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From The Canon's Yeoman's Prologue, lines 146-166:
The Yeoman continues and the Canon grumbly leaves the company
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From The Canterbury Tales:
The Canon's Yeoman's Tale
lines 167-196: The yeoman tells he has worked with the canon for seven years


Heere bigynneth the Chanouns Yeman his Tale


       With this Chanoun I dwelt have seven yeer,
And of his science am I never the neer.
Al that I hadde I have lost therby,
170And, God woot, so hath many mo than I.
Ther I was wont to be right fressh and gay
Of clothyng and of oother good array,
Now may I were an hose upon myn heed;
And wher my colour was bothe fressh and reed
175Now is it wan and of a leden hewe -
Whoso it useth, soore shal he rewe! -
And of my swynk yet blered is myn ye.
Lo, which avantage is to multiplie!
That slidynge science hath me maad so bare
180That I have no good, wher that evere I fare;
And yet I am endetted so therby,
Of gold that I have borwed, trewely,
That whil I lyve I shal it quite nevere.
Lat every man be war by me for evere!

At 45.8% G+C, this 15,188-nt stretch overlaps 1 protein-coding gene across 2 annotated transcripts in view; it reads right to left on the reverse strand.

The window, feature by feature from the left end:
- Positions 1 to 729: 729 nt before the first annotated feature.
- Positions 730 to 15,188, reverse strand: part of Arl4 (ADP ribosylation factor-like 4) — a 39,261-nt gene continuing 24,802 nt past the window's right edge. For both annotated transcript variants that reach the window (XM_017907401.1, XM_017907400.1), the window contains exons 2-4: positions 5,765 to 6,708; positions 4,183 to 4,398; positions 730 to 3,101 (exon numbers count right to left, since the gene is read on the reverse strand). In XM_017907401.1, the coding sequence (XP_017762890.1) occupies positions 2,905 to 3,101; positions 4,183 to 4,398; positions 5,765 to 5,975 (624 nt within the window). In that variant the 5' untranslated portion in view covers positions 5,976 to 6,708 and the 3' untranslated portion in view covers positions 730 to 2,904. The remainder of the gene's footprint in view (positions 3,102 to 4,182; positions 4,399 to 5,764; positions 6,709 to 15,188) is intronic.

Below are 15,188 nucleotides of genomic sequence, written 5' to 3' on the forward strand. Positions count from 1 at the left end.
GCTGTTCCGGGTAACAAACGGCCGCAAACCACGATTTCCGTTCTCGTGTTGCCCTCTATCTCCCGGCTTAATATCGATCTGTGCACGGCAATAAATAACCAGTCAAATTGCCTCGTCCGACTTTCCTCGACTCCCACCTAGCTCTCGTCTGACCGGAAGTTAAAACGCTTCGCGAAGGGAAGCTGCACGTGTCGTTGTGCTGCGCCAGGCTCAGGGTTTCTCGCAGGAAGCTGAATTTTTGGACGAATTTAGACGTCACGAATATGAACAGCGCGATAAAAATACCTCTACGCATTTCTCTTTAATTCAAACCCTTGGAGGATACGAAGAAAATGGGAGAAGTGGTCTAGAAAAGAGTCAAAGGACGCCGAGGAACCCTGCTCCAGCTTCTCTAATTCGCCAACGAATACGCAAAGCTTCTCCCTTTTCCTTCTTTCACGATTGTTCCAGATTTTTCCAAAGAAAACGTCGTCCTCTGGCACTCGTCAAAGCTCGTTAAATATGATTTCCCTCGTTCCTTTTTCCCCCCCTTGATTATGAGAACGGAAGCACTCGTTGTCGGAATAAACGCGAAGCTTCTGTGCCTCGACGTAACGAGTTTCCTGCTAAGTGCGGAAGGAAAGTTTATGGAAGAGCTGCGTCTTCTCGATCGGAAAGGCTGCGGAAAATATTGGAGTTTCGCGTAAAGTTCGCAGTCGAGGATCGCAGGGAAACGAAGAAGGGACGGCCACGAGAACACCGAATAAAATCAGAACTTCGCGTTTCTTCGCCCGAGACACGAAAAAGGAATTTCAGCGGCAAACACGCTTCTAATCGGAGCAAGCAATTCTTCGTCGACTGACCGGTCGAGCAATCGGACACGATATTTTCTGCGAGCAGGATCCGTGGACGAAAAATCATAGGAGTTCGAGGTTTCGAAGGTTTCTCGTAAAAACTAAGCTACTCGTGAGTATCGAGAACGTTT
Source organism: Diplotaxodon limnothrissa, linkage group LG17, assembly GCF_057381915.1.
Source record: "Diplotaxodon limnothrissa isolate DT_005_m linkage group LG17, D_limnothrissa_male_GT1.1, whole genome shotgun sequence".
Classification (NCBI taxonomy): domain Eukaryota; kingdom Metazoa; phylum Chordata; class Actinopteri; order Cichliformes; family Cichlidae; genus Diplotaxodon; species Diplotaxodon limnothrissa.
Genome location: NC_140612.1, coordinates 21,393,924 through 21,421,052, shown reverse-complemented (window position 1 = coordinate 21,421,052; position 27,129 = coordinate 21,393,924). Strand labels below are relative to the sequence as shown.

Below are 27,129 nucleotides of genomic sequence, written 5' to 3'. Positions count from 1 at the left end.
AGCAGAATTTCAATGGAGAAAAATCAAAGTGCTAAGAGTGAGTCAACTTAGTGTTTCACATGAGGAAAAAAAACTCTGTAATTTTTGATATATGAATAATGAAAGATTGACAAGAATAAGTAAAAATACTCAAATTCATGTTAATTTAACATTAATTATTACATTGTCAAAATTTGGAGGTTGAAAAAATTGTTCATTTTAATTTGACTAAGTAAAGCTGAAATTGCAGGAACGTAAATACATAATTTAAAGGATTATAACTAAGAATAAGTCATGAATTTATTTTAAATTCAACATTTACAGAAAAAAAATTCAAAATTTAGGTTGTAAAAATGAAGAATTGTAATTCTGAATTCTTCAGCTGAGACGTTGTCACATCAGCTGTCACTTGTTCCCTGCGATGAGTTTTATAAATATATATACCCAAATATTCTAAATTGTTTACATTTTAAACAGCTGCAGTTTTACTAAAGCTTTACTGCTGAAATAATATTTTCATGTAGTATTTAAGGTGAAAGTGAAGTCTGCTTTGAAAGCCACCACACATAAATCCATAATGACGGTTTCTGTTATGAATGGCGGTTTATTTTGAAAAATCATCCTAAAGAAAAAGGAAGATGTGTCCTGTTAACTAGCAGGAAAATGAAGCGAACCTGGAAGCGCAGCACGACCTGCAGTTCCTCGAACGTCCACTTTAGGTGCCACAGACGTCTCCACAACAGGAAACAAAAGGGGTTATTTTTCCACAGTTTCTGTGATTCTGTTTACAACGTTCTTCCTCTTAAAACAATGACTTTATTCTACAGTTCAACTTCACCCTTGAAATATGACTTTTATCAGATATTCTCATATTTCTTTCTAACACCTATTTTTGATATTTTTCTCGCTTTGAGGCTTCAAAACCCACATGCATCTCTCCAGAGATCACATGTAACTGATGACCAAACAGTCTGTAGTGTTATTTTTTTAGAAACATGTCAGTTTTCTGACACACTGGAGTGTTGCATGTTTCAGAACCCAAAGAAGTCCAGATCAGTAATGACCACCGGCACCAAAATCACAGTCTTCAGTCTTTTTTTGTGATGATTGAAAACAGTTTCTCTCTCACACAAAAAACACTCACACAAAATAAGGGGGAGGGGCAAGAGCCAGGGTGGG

185What maner man that casteth hym therto,
If he continue, I holde his thrift ydo.
For so helpe me God, therby shal he nat wynne,
But empte his purs, and make his wittes thynne.
And whan he, thurgh his madnesse and folye,
190Hath lost his owene good thurgh jupartye,
Thanne he exciteth oother folk therto,
To lesen hir good, as he hymself hath do.
For unto shrewes joye it is and ese
To have hir felawes in peyne and disese.
195Thus was I ones lerned of a clerk.
Of that no charge, I wol speke of oure werk.
       Seven years I've served this canon, but no more
I know about his science than before.
All that I had I have quite lost thereby;
170And, God knows, so have many more than I.
Where I was wont to be right fresh and gay
Of clothing and of other good array,
Now may I wear my old hose on my head;
And where my colour was both fresh and red,
175Now it is wan and of a leaden hue;
Whoso this science follows, he shall rue.
And from my toil yet bleary is my eye,
Behold the gain it is to multiply!
That slippery science has made me so bare
180That I've no goods, wherever I may fare;
And I am still indebted so thereby
For gold that I have borrowed, truthfully,
That while I live I shall repay it never.
Let every man be warned by me for ever!
185And any man who casts his lot thereon,
If he continue, I hold his thrift gone.
So help me God, thereby he shall not win,
But empty purse and have his wits grow thin.
And when he, through his madness and folly,
190Has lost his own, by willing jeopardy,
Then will he incite others, many a one,
To lose their wealth as he himself has done.
For unto scoundrels it's a pleasant thing
Their fellows in distress and pain to bring,
195Thus was I taught once by a learned clerk.
Of that no matter, I'll speak of our work.




Next Next:
From The Canon's Yeoman's Tale, lines 197-265:
The yeoman names the objects and materials of the canon's craft
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